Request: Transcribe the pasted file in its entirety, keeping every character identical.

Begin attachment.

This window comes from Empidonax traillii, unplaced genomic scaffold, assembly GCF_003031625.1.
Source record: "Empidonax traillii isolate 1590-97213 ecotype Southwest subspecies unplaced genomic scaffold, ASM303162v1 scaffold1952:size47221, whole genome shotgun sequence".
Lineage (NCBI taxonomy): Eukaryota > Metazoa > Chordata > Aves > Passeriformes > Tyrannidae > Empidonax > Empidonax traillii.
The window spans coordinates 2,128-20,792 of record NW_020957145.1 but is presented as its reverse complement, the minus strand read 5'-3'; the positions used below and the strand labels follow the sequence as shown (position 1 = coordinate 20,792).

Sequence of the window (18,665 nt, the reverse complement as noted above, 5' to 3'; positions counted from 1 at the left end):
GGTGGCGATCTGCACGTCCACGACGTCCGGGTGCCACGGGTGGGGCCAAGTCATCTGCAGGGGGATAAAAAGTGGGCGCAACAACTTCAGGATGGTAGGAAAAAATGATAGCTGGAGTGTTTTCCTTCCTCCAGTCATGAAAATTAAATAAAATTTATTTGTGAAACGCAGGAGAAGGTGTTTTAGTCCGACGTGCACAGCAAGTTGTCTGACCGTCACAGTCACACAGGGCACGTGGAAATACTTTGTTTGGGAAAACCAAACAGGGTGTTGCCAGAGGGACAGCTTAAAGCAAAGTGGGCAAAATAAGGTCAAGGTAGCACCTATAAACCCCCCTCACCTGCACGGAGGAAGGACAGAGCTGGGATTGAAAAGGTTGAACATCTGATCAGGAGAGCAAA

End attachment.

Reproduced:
This window comes from Empidonax traillii, unplaced genomic scaffold, assembly GCF_003031625.1.
Source record: "Empidonax traillii isolate 1590-97213 ecotype Southwest subspecies unplaced genomic scaffold, ASM303162v1 scaffold1952:size47221, whole genome shotgun sequence".
Lineage (NCBI taxonomy): Eukaryota > Metazoa > Chordata > Aves > Passeriformes > Tyrannidae > Empidonax > Empidonax traillii.
The window spans coordinates 2,128-20,792 of record NW_020957145.1 but is presented as its reverse complement, the minus strand read 5'-3'; the positions used below and the strand labels follow the sequence as shown (position 1 = coordinate 20,792).

Sequence of the window (18,665 nt, the reverse complement as noted above, 5' to 3'; positions counted from 1 at the left end):
GGTGGCGATCTGCACGTCCACGACGTCCGGGTGCCACGGGTGGGGCCAAGTCATCTGCAGGGGGATAAAAAGTGGGCGCAACAACTTCAGGATGGTAGGAAAAAATGATAGCTGGAGTGTTTTCCTTCCTCCAGTCATGAAAATTAAATAAAATTTATTTGTGAAACGCAGGAGAAGGTGTTTTAGTCCGACGTGCACAGCAAGTTGTCTGACCGTCACAGTCACACAGGGCACGTGGAAATACTTTGTTTGGGAAAACCAAACAGGGTGTTGCCAGAGGGACAGCTTAAAGCAAAGTGGGCAAAATAAGGTCAAGGTAGCACCTATAAACCCCCCTCACCTGCACGGAGGAAGGACAGAGCTGGGATTGAAAAGGTTGAACATCTGATCAGGAGAGCAAA